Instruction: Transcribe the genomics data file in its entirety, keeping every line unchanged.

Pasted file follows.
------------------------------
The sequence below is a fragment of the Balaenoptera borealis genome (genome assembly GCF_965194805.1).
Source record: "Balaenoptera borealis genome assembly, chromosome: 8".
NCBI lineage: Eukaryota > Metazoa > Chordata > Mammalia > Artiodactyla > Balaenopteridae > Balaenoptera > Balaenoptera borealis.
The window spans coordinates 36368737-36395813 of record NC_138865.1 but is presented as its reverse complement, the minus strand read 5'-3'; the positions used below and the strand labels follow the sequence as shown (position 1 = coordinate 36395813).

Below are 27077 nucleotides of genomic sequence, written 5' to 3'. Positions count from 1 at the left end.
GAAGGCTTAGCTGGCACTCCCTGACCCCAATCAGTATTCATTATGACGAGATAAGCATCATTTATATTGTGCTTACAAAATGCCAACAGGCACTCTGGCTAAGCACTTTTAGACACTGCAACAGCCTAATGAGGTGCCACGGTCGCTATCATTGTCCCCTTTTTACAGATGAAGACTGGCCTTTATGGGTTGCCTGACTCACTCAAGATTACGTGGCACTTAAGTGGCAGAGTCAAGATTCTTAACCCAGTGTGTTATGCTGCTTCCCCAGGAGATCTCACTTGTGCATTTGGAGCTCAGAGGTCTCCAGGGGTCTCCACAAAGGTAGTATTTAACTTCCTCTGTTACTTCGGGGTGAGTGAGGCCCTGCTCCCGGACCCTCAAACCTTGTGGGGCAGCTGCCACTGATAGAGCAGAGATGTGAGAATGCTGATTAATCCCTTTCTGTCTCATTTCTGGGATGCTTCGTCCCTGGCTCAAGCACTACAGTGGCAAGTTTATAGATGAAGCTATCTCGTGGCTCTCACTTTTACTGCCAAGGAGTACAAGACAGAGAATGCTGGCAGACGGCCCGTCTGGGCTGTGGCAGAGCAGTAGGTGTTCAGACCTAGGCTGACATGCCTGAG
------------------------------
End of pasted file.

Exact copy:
The sequence below is a fragment of the Balaenoptera borealis genome (genome assembly GCF_965194805.1).
Source record: "Balaenoptera borealis genome assembly, chromosome: 8".
NCBI lineage: Eukaryota > Metazoa > Chordata > Mammalia > Artiodactyla > Balaenopteridae > Balaenoptera > Balaenoptera borealis.
The window spans coordinates 36368737-36395813 of record NC_138865.1 but is presented as its reverse complement, the minus strand read 5'-3'; the positions used below and the strand labels follow the sequence as shown (position 1 = coordinate 36395813).

Below are 27077 nucleotides of genomic sequence, written 5' to 3'. Positions count from 1 at the left end.
GAAGGCTTAGCTGGCACTCCCTGACCCCAATCAGTATTCATTATGACGAGATAAGCATCATTTATATTGTGCTTACAAAATGCCAACAGGCACTCTGGCTAAGCACTTTTAGACACTGCAACAGCCTAATGAGGTGCCACGGTCGCTATCATTGTCCCCTTTTTACAGATGAAGACTGGCCTTTATGGGTTGCCTGACTCACTCAAGATTACGTGGCACTTAAGTGGCAGAGTCAAGATTCTTAACCCAGTGTGTTATGCTGCTTCCCCAGGAGATCTCACTTGTGCATTTGGAGCTCAGAGGTCTCCAGGGGTCTCCACAAAGGTAGTATTTAACTTCCTCTGTTACTTCGGGGTGAGTGAGGCCCTGCTCCCGGACCCTCAAACCTTGTGGGGCAGCTGCCACTGATAGAGCAGAGATGTGAGAATGCTGATTAATCCCTTTCTGTCTCATTTCTGGGATGCTTCGTCCCTGGCTCAAGCACTACAGTGGCAAGTTTATAGATGAAGCTATCTCGTGGCTCTCACTTTTACTGCCAAGGAGTACAAGACAGAGAATGCTGGCAGACGGCCCGTCTGGGCTGTGGCAGAGCAGTAGGTGTTCAGACCTAGGCTGACATGCCTGAG